In 2010, we published a paper in the Journal of Applied Economic Sciences, which predicted real GDP per capita, rGDPpc, in several developed countries. Corresponding working paper was published in 2009 and covered the period before 2007. The evolution of rGDPpc in New Zealand was also presented in this blog in 2011.

Here, we revisit the 2010 model for New Zealand. It is important to stress that all defining parameters, which were estimated by the LSQ method from the data before 2008, are retained in the revisited model. Therefore, this is an out-of-sample test. The test result shows that our model accurately predicts the evolution of real GRP in New Zealand at an 8-year horizon. As predicted in 2009, in the next few years the growth rate will be increasing, except a deep fall in 2017, as we also expect in the USA. Since the full prediction horizon is 14 years, we will be reporting on the model prediction in the future, but not often – the change in real economic growth is a slow process.

The original macroeconomic model for real GDP growth in developed countries was formulated in 2006 in the paper “GDP growth rate and population” published in the ECINEQ WPS. The model links the rate of growth in rGDPpc, g(t) = dln(rGDPpc)/dt, with the attained level of the rGDPpc and the rate of growth in population of a coutry-specific age.

g(t) = dln rGDPp(t)/dt = A/rGDPpc(t) + 0.5dlnNs(t)/dt (1)

where empirical constant A and the specific age, Ns, are estimated from data. To obtain the model parameters, we used rGDPpc time series borrowed from the Total Economy Database. The best fit annual increment value is A=$420 (notice that we used the EKS US$, as published by the Conference Board in 2016, while the GK 1990US$ were used before). The term A/rGDPpc(t) corresponds to inertial economic growth, which is observed when there is no change in the Ns. The specific age population in New Zealand is 14 years, as in the previous versions. To describe the change in Ns, we used the age pyramid obtained in the 2006 census and extrapolated it in the past and in the future. The precision of Ns predictions decreases with the difference between the predicted year and 2006. We do not use fresher censuses because the goal of this study is to prove the model and to assess the accuracy of prediction at various time horizons. The largest time horizon for the 2006 census is 2021.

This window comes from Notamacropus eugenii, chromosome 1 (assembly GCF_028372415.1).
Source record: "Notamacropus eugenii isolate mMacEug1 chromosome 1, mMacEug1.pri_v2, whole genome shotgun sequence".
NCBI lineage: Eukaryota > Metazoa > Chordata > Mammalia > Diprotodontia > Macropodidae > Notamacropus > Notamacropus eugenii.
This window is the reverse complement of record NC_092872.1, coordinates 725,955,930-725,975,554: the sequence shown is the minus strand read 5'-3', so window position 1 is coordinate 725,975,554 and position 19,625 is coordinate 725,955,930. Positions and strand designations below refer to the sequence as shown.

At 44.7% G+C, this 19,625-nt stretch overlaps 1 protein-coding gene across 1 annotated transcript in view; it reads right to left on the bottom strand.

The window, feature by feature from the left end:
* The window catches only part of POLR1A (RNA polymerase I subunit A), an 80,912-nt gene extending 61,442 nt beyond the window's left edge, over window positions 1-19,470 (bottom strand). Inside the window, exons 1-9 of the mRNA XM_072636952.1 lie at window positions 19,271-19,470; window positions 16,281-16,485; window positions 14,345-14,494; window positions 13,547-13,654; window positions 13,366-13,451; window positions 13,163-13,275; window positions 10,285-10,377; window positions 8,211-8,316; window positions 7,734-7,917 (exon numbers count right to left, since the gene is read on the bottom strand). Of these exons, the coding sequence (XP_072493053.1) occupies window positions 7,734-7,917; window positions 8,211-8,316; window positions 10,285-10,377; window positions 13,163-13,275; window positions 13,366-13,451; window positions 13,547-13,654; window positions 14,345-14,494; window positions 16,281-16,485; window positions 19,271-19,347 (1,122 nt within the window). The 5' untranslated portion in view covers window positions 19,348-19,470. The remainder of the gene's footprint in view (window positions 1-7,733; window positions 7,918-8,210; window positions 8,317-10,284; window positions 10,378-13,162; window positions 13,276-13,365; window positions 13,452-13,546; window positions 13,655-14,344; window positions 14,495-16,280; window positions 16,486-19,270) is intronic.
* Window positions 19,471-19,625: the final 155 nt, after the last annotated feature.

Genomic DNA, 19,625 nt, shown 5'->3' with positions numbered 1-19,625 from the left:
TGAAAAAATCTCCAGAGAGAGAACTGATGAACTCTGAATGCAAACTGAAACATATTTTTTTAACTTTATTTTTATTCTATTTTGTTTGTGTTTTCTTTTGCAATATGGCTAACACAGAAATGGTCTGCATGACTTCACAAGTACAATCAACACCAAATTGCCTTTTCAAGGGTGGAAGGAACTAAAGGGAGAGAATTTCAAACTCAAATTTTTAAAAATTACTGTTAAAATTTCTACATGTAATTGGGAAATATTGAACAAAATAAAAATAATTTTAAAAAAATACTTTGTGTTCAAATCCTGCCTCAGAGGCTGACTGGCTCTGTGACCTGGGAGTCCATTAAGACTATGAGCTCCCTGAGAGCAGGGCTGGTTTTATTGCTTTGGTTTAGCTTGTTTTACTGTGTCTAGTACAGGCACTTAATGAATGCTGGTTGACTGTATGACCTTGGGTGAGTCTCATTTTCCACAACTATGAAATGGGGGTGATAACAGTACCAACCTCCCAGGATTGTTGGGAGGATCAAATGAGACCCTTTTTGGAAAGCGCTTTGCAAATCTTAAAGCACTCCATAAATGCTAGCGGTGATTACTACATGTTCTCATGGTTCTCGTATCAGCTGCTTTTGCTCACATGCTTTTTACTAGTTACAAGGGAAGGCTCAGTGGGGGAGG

Figure 1 presents the observed and predicted GDP growth rates for New Zealand as obtained in 2008. Both curves are characterized by high-amplitude oscillations likely associated with measurement errors. Therefore, in Figure 2 we present both annual curves smoothed with MA(5) and MA(3), respectively. One can conclude that our prediction from 2008 was correct and real GDP per capita in New Zealand follows the predicted curve. This is the best validation of our model for NZ and the driving force of real economic growth in developed countries.

Figure 1. Observed and predicted growth rate of real GDP per capita in New Zealand between 1980 and 2015.